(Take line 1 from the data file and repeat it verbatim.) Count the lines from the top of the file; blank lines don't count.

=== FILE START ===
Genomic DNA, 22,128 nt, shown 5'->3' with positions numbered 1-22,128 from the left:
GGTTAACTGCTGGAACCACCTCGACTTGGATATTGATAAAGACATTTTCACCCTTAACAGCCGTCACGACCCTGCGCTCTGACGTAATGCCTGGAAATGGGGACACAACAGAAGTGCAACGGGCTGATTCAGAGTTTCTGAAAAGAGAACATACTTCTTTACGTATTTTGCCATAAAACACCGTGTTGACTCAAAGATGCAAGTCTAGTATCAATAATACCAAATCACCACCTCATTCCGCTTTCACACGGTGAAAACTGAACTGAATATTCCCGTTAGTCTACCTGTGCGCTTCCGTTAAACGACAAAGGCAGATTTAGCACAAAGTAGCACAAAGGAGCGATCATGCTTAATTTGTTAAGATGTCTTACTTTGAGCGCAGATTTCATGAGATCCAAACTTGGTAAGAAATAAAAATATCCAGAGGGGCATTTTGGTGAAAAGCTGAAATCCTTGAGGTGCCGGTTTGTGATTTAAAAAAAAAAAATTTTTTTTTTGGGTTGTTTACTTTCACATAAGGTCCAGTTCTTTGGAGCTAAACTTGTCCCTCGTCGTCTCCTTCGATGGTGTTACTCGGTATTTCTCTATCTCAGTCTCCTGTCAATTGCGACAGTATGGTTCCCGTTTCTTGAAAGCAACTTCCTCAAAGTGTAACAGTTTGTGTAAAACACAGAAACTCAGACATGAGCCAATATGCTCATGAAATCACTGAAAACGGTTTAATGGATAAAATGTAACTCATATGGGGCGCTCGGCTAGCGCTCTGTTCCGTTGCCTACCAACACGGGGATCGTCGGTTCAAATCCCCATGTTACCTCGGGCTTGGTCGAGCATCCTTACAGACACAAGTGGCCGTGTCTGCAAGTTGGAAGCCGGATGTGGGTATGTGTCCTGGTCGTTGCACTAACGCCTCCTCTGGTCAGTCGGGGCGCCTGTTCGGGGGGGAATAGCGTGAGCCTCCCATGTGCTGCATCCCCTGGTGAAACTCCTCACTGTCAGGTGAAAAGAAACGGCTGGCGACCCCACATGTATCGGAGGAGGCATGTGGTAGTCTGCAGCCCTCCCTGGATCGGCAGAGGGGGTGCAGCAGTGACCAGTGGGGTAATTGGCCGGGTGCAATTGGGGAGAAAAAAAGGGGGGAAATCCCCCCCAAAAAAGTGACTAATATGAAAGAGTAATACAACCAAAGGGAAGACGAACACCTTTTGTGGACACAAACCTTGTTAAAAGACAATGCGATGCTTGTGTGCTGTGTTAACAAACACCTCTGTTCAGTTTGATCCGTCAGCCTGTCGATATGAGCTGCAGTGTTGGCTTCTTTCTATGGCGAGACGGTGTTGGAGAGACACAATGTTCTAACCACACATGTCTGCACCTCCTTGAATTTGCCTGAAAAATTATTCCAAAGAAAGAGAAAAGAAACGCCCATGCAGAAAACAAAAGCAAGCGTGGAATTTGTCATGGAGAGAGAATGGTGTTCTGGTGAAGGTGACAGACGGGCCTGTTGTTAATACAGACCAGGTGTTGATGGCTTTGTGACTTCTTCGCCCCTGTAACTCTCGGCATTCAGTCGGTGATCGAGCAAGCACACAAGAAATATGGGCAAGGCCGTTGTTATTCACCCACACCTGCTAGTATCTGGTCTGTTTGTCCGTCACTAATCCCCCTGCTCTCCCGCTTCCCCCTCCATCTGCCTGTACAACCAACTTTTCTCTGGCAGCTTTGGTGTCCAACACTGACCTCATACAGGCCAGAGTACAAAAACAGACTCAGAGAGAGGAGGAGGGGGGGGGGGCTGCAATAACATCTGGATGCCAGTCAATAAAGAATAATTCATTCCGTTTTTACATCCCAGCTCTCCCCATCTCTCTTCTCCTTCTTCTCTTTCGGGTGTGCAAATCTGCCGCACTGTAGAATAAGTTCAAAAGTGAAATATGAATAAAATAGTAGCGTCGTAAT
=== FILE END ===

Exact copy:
Genomic DNA, 22,128 nt, shown 5'->3' with positions numbered 1-22,128 from the left: